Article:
Article Text

PDF
The changing landscape of non-invasive ventilation in amyotrophic lateral sclerosis
  1. Stephen C Bourke1,2,
  2. Catherine L O'Neill3,
  3. Tim L Williams4,
  4. Edwin T Peel5,
  5. G John Gibson2,
  6. Christopher J McDermott6,
  7. Pamela J Shaw6
  1. 1Department of Respiratory Medicine, North Tyneside General Hospital, Tyne and Wear, UK
  2. 2Newcastle University, Tyne and Wear, UK
  3. 3Department of Palliative Medicine, Northumbria Healthcare NHS Foundation Trust and St Oswald's Hospice, Newcastle upon Tyne, UK
  4. 4Department of Neurology, Royal Victoria Infirmary, Newcastle upon Tyne, UK
  5. 5Department of Palliative Medicine, North Tyneside General Hospital, Tyne and Wear, UK
  6. 6Academic Neurology Unit, Department of Neuroscience, Sheffield Institute for Translational Neuroscience, University of Sheffield, Sheffield, UK
  1. Correspondence to Dr Stephen C Bourke, Northumbria Healthcare NHS Foundation Trust, North Tyneside General Hospital, Rake Lane, North Shields, NE29 8NH, UK; stephen.bourke{at}nhct.nhs.uk

Statistics from Altmetric.com

In amyotrophic lateral sclerosis (ALS), non-invasive ventilation (NIV) improves survival1–6 and quality of life.1 2 5 7 Surveys in Europe,8–12 the USA13–16 and Canada17 show marked variation in the use of NIV, within and between different countries, and that only a minority of patients receive NIV. Of importance, when comparing surveys, the selection of the population surveyed influences results, as shown by the variation in NIV use between specialist centres,13 the ALS CARE database18 and the control arm of a clinical trial16 in the USA over a similar time period. Fortunately, reliable data are available on the change in NIV use over time; the proportion of patients treated with NIV has increased over periods spanning the publication of the Practice Parameter Guidelines9 15 and the publication of our randomised controlled trial of NIV in ALS.2 11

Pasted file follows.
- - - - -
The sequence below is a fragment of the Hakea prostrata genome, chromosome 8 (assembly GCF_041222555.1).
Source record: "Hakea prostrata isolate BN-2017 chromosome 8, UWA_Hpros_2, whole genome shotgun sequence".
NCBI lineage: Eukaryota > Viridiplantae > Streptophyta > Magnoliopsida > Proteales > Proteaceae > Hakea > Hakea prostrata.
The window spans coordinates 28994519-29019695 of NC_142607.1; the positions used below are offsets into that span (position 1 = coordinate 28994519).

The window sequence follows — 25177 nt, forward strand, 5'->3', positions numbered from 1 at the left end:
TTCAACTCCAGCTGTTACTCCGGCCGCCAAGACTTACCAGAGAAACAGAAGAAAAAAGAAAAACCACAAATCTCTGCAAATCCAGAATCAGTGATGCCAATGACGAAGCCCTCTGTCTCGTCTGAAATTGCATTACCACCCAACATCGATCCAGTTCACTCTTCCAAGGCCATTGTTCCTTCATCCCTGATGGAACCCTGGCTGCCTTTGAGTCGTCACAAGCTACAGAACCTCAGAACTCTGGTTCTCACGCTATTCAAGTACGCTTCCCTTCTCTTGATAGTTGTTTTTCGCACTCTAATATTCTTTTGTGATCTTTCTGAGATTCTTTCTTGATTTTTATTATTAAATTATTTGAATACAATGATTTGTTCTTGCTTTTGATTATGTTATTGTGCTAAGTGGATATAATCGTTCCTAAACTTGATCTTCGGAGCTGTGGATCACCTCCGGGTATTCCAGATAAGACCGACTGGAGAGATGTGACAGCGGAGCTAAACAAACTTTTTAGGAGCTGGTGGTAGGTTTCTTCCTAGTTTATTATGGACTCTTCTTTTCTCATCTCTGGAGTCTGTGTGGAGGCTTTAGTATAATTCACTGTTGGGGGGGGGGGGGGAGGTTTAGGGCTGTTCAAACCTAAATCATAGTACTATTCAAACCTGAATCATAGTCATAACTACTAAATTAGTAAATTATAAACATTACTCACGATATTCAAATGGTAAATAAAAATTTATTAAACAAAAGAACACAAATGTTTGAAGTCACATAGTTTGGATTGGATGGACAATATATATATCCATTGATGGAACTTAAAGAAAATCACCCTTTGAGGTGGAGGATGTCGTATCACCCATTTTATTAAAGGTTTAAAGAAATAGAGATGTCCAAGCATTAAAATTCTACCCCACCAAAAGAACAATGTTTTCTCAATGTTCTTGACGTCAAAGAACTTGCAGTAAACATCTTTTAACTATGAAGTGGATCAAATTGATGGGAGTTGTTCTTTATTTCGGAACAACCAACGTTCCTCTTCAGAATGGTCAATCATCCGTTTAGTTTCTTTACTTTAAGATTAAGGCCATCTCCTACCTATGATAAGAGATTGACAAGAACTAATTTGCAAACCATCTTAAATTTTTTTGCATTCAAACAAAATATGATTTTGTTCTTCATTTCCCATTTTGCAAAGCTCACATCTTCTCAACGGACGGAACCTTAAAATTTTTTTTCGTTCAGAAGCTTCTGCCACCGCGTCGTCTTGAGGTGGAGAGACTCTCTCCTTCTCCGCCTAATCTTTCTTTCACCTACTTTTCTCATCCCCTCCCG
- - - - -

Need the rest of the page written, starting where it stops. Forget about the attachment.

Recent surveys, including our own in the UK11 and that by Ritsma et al in Canada,17 have shown there is a lack of consensus about when to initiate NIV, which in turn contributes to variation in practice. Of importance, Farrero and colleagues established that, compared with historical controls, the introduction of a protocol directing the assessment of respiratory symptoms and function every 3 months and stipulating criteria for initiation of NIV was associated with a reduction in the initiation of NIV in an emergency and use of tracheostomy …

View Full Text

Request permissions

If you wish to reuse any or all of this article please use the link below which will take you to the Copyright Clearance Center’s RightsLink service. You will be able to get a quick price and instant permission to reuse the content in many different ways.

Linked Articles